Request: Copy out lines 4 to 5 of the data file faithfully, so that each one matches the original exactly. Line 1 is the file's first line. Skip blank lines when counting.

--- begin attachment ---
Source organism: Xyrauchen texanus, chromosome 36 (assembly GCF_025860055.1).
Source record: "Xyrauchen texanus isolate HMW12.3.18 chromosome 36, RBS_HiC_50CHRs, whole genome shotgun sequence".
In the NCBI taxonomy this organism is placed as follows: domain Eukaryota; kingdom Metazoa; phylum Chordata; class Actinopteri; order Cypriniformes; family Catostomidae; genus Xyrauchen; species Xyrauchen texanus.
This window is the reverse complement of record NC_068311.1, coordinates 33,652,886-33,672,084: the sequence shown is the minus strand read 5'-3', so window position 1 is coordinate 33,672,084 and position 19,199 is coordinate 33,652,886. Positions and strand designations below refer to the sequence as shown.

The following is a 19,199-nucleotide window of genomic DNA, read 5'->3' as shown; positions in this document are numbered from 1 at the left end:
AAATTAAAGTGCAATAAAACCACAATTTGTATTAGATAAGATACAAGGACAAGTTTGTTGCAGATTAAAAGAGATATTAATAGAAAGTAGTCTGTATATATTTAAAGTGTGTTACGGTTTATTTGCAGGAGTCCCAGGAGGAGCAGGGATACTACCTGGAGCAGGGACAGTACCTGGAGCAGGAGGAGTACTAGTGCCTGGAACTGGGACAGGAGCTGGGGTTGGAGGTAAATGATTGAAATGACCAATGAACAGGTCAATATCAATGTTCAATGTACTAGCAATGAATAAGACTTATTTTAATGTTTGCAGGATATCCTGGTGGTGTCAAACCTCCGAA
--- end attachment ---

This window is the reverse complement of record NC_068311.1, coordinates 33,652,886-33,672,084: the sequence shown is the minus strand read 5'-3', so window position 1 is coordinate 33,672,084 and position 19,199 is coordinate 33,652,886. Positions and strand designations below refer to the sequence as shown.

The following is a 19,199-nucleotide window of genomic DNA, read 5'->3' as shown; positions in this document are numbered from 1 at the left end: